Researchers from

Tufts University

, using large-scale population surveys, found that certain blood types are associated with a greater risk of stroke, heart disease and even cancer.

What are the human blood groups

There are four blood groups: O (І), A (II), B (III), AB (IV).

Each person's blood type is based on specific antigens.

They are molecules that stimulate the immune response and are present on the outside of red blood cells.

Blood types are genetic and come from a variation in a single gene in the human body, called the ABO gene.

This is something that no human being can change.

However, we can study how blood types affect the risks of various diseases and improve our understanding of why certain people develop certain health problems.

Heart diseases

According to the American Heart Association, people with blood types A (II), B (III), and AB (IV) have a greater risk of having a heart attack due to coronary heart disease than those with blood type O (I).

And people with AB (IV) blood group have the highest risk, in particular.

Also, these three blood groups are associated with a higher risk of blood clotting disorders.

According to a recent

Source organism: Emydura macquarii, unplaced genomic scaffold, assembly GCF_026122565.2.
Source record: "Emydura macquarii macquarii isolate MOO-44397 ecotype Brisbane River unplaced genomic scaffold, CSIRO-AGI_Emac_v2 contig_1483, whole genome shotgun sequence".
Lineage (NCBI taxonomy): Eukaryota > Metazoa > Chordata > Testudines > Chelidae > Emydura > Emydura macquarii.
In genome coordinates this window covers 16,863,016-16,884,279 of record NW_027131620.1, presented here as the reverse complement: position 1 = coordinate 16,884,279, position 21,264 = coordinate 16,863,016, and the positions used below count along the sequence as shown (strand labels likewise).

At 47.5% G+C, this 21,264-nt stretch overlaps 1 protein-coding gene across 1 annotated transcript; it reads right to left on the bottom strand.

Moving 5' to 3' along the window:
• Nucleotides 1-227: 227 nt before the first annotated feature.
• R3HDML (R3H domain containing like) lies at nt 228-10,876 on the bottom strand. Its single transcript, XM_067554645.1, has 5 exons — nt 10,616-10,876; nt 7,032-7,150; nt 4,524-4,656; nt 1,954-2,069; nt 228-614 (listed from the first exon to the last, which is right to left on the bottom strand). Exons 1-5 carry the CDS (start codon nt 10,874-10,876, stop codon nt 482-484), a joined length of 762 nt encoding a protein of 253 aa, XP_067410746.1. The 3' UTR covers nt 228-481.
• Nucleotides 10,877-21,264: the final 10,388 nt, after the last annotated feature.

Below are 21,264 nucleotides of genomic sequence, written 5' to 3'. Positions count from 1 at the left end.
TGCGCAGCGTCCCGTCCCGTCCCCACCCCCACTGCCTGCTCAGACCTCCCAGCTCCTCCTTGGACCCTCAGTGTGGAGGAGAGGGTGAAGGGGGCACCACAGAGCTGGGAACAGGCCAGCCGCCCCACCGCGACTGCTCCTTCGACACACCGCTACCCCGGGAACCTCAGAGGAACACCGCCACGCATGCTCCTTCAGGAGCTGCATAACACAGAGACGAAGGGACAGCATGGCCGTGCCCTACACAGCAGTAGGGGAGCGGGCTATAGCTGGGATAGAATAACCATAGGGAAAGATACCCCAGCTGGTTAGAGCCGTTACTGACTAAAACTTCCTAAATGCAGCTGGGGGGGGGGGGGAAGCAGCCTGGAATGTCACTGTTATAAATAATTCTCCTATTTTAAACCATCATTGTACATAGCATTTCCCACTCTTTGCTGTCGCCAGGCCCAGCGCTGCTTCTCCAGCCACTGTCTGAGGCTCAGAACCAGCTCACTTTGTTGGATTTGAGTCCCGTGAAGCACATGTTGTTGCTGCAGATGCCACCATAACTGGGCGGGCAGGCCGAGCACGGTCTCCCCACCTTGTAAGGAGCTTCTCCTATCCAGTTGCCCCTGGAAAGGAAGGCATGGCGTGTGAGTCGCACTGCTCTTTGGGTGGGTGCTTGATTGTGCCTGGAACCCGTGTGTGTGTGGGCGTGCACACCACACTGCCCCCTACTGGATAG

, people with blood type A (II) are more likely to suffer a stroke before the age of 60 than people with blood type O (I).

However, more research is needed to discover exactly what causes this connection.

Although scientists assume that different blood groups contribute differently to blood clotting factors.


Recent studies indicate that people with blood type A (II) have a significantly higher risk of developing certain types of stomach cancer.

Also, bacterial infections caused by Helicobacter pylori, which cause stomach ulcers, inflammation and even cancer, occur more often in them than in others.

People with blood types A (II), B (III), and AB (IV) also have a higher risk of pancreatic cancer, cervical cancer, colorectal cancer, breast cancer, and lung cancer.

However, researchers are still not sure why this happens.


Laboratory experiments have shown that mosquitoes prefer blood type O (I).

However, fortunately, it is the presence of the first blood group that helps protect people from the most severe consequences of malaria during treatment.


The tests, which were taken during a large study of European patients, showed that people with blood type O (I) had a slightly lower risk of dying from Covid-19.

If researchers can understand how different blood types affect the risk of developing a particular disease, it will help improve diagnosis and treatment.